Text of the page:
September 2012 Meeting

Monday, September 10, 2012
6:00 - 7:30 pm

Pellissippi State Technical Community College
10915 Hardin Valley Road, Knoxville
J.L Goins Administration Building
New Location--- Faculty/Staff Dining Room Room (Beside Cafeteria)


New Data Providing Additional Paleoseismic Evidence for
Large, Prehistoric Earthquakes in the
East Tennessee Seismic Zone

Presented and Authored By
Robert D. Hatcher, Jr
UT Distinguished Scientist and Professor
Tectonics and Structural Geology
Department of Earth and Planetary Sciences
and Science Alliance Center of Excellence
Knoxville, Tennessee

James Vaughn, MO Geological Survey, Retired
Randel Cox, University of Memphis
Stephen Obermeier, USGS Emeritus
Ron Counts, KY Geological Survey
Kathleen Warrell, UT Graduate Student


The East Tennessee seismic zone (ETSZ) is the second most active in the central and eastern US, but it has no recorded history of M > 4.8 earthquakes. Faults producing these earthquakes are sourced in the autochthonous basement and are thought to have no direct surface expression. Paleoseismic features have been mapped and trenched at multiple sites in the ETSZ. Additional sites of possible paleoseismic features, some of which reside beneath reservoirs today, have been identified in 1930s- to 1950s-vintage aerial photographs. Work to date has found evidence for several M>6.5 earthquakes in the French Broad River valley ~50 km E of Knoxville. Several thrust and strike-slip faults cut Quaternary alluvium with 25 cm to ~1 m of displacement have been identified along Douglas Lake near Dandridge, TN. A 30 cm-wide Quaternary sediment-filled fissure in Ordovician Sevier Shale has been traced for over 2 km. It is offset ~1 m by a fault that thrust Ordovician shale over Quaternary river terrace sediments on the N shore of Douglas Lake. Areas of shale chips in similar river terrace sediment have also been identified; these chips may have boiled up from underlying weathered Ordovician Sevier Shale during paleoseismic events. X-ray diffraction (XRD) analyses matched the mineralogy of the shale chips and underlying Ordovician shale. Vintage aerial photos of flood plains along the Tennessee River in E TN and NE AL, and along the Chattooga River in NW GA, reveal circular to elliptical features in river terrace sediment that may be related to liquefaction. Reconnaissance along a segment of the Chattooga River has discovered possible seismogenic sand dikes. Grain-size analyses of sand dikes, source bed, and host bed sediments confirm that the sediments fall in the size range of liquefiable sediments, and that the host is finer grained than the sand dikes or source bed. XRD analyses reveal that the sand dikes and source bed have nearly identical mineralogy, but the host contains more clays. These analyses indicate the source bed is the parent material of the sand dikes. Together, these data support the capability of the ETSZ to produce M > 6.5 earthquakes, which increases the earthquake hazard potential in the southeastern U.S.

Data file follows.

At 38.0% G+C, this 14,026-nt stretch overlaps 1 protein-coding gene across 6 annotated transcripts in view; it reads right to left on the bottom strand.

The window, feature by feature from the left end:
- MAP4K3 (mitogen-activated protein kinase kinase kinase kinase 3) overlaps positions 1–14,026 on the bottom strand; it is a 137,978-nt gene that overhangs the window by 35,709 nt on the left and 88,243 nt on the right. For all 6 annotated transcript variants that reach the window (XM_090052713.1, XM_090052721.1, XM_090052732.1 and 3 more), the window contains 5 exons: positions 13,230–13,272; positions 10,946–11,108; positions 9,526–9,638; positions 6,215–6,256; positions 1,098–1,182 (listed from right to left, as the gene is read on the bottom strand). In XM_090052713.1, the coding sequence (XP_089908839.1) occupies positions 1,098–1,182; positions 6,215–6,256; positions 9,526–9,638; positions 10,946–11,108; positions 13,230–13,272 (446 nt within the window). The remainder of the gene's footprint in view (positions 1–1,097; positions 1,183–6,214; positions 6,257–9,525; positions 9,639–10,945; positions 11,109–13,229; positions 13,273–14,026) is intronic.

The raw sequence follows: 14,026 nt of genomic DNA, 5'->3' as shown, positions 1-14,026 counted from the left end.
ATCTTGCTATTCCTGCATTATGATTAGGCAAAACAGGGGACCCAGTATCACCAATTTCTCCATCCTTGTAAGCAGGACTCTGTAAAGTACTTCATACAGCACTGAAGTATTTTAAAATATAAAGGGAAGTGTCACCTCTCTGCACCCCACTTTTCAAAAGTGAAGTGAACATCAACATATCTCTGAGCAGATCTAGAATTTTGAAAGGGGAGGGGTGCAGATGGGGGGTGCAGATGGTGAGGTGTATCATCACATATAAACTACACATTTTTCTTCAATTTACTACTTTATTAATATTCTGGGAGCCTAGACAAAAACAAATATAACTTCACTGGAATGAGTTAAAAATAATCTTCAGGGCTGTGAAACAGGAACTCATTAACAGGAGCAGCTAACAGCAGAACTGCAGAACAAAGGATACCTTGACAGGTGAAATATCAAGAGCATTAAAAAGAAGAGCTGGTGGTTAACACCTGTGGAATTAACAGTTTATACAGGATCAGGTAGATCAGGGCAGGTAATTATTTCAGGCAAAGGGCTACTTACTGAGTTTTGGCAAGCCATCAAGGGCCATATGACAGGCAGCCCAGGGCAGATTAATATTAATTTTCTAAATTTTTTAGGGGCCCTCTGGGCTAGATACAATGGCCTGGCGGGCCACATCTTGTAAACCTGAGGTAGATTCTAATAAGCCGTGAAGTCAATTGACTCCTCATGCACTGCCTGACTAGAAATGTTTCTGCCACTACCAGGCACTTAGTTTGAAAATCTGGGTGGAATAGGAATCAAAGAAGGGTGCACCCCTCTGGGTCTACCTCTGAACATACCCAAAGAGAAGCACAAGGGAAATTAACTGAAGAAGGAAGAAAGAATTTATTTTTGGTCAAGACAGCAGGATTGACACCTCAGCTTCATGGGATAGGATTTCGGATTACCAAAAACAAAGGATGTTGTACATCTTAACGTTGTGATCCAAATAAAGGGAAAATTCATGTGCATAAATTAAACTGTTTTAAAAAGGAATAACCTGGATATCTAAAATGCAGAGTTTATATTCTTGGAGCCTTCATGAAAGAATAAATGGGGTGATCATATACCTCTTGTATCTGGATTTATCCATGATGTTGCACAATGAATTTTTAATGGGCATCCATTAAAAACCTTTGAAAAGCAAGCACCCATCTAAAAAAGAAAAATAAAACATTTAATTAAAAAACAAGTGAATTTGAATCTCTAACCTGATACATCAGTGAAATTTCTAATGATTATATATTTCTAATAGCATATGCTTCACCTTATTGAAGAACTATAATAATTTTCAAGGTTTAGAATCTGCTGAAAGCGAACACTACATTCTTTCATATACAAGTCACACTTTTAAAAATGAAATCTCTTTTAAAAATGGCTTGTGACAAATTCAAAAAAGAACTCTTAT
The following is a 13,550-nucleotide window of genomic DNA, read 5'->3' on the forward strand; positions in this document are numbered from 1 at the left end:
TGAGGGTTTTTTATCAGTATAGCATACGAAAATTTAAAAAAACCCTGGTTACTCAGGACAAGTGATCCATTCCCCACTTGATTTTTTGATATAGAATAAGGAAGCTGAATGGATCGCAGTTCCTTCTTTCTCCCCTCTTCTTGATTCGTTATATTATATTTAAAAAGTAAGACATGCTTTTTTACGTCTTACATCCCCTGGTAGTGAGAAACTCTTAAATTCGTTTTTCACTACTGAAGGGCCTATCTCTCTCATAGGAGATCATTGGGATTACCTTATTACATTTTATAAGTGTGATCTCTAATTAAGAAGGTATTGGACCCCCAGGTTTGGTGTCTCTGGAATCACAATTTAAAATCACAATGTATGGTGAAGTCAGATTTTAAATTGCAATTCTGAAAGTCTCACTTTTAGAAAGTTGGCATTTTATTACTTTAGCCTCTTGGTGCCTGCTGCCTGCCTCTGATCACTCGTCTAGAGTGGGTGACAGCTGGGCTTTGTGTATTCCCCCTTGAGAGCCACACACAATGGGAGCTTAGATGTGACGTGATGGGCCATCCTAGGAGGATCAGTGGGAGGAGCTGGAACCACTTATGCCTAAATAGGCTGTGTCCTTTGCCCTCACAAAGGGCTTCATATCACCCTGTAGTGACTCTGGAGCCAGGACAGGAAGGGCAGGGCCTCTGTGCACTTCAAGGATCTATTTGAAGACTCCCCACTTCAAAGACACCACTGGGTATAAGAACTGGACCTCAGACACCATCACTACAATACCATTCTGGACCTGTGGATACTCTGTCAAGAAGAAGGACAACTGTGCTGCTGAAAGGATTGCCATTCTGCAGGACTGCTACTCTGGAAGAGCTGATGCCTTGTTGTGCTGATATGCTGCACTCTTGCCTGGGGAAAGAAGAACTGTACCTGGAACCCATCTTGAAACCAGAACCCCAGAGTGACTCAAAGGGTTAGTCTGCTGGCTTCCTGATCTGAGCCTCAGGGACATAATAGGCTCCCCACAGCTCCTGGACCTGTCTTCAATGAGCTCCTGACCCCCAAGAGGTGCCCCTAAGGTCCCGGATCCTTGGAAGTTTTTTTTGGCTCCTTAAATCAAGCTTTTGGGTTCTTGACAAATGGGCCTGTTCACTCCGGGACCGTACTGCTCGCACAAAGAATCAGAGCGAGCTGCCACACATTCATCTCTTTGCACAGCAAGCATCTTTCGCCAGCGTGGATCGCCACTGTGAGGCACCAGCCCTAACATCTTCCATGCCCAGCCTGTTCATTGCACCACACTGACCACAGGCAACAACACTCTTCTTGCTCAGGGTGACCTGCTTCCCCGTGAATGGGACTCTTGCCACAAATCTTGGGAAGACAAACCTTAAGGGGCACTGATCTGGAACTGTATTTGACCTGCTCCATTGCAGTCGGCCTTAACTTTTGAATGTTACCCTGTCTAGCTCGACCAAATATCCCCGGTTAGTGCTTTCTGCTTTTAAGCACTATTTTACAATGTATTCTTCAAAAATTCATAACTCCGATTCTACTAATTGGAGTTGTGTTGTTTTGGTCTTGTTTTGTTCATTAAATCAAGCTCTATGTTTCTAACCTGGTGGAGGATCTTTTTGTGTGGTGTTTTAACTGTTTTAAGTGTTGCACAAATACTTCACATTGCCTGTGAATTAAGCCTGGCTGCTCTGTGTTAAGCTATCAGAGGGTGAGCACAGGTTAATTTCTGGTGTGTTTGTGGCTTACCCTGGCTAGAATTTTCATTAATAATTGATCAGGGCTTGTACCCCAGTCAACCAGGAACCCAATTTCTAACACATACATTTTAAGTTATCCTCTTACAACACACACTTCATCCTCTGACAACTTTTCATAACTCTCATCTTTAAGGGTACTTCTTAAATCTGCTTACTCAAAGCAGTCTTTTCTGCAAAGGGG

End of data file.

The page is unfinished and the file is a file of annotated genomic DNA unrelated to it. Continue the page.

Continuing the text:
Page updated May 26, 2018